This course will use an interactive approach in which students actively participate during seminars. Courses will usually begin with an input or a lecture by the teacher and then by a common work on the contents taught – in form of quick presentations and discussions where students can apply their learnt knowledge. Additionally, students should engage actively with the readings and ideally write excerpts of the texts for a deeper understanding.

Ackleson, Jason. 2005. “Constructing Security on the U.S.–Mexico Border.” Political Geography 24 (2): 165–84.

Anderson, Bridget. 2013. Us and Them? The Dangerous Politics of Immigration Control. First edition. Oxford, United Kingdom; New York: Oxford University Press.

Andersson, Ruben. 2016. “Hardwiring the Frontier? The Politics of Security Technology in Europe’s ‘Fight against Illegal Migration.’” Security Dialogue 47 (1): 22–39.

Andreas, Peter (2003): Re-Drawing the Line. Borders and Security in the Twenty-first Century. International Security 28 (2): 78-111.

Bigo, Didier. 2014. “The (in)Securitization Practices of the Three Universes of EU Border Control: Military/Navy – Border Guards/Police – Database Analysts.” Security Dialogue 45 (3): 209–25.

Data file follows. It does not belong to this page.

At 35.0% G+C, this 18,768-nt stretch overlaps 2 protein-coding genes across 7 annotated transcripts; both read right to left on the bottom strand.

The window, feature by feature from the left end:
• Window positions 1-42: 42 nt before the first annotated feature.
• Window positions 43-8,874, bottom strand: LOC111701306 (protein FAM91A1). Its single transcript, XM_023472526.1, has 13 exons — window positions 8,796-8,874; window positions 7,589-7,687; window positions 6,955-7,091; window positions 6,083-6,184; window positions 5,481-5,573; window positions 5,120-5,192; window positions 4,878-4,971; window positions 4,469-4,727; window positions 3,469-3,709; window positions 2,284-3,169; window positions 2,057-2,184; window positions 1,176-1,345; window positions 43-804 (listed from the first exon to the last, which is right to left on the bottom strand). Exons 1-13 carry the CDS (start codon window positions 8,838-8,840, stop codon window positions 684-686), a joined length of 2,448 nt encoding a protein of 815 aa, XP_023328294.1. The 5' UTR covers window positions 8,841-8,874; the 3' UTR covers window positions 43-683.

Bousiou, Alexandra. 2022. “Peripheralisation and Externalisation of the EU Asylum Regime: Implications for the Right to Seek Asylum on the Southeastern EU Border Islands.” Journal of Ethnic and Migration Studies, 1–17.

Bousiou, Alexandra, and Evie Papada. 2020. “Introducing the EC Hotspot Approach: A Framing Analysis of EU’s Most Authoritative Crisis Policy Response.” International Migration 58 (6): 139–52.

Brown, Wendy. 2010. Walled States, Waning Sovereignty. New York: Cambridge, Mass: Zone Books ; Distributed by the MIT Press.

Casaglia, Anna, and Agnese Pacciardi. 2022. “A Close Look at the EU–Turkey Deal: The Language of Border Externalisation.” Environment and Planning C: Politics and Space